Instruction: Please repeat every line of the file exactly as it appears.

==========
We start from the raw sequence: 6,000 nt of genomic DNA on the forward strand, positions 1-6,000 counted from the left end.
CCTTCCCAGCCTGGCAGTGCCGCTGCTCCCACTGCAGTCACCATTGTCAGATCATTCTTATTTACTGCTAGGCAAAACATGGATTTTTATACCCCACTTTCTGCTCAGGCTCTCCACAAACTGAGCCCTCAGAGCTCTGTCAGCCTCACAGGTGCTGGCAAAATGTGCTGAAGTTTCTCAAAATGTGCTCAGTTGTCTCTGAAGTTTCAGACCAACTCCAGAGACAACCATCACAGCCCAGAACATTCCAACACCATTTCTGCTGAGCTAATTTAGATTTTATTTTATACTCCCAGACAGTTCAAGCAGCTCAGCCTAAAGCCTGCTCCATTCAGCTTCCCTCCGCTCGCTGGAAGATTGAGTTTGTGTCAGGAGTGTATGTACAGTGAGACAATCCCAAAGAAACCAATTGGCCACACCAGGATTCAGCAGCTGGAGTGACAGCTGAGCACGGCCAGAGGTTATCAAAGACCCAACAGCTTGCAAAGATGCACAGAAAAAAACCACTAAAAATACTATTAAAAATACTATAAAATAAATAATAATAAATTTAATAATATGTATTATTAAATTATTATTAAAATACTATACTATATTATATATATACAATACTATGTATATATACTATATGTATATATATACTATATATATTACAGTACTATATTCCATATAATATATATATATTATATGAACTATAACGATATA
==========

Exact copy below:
We start from the raw sequence: 6,000 nt of genomic DNA on the forward strand, positions 1-6,000 counted from the left end.
CCTTCCCAGCCTGGCAGTGCCGCTGCTCCCACTGCAGTCACCATTGTCAGATCATTCTTATTTACTGCTAGGCAAAACATGGATTTTTATACCCCACTTTCTGCTCAGGCTCTCCACAAACTGAGCCCTCAGAGCTCTGTCAGCCTCACAGGTGCTGGCAAAATGTGCTGAAGTTTCTCAAAATGTGCTCAGTTGTCTCTGAAGTTTCAGACCAACTCCAGAGACAACCATCACAGCCCAGAACATTCCAACACCATTTCTGCTGAGCTAATTTAGATTTTATTTTATACTCCCAGACAGTTCAAGCAGCTCAGCCTAAAGCCTGCTCCATTCAGCTTCCCTCCGCTCGCTGGAAGATTGAGTTTGTGTCAGGAGTGTATGTACAGTGAGACAATCCCAAAGAAACCAATTGGCCACACCAGGATTCAGCAGCTGGAGTGACAGCTGAGCACGGCCAGAGGTTATCAAAGACCCAACAGCTTGCAAAGATGCACAGAAAAAAACCACTAAAAATACTATTAAAAATACTATAAAATAAATAATAATAAATTTAATAATATGTATTATTAAATTATTATTAAAATACTATACTATATTATATATATACAATACTATGTATATATACTATATGTATATATATACTATATATATTACAGTACTATATTCCATATAATATATATATATTATATGAACTATAACGATATA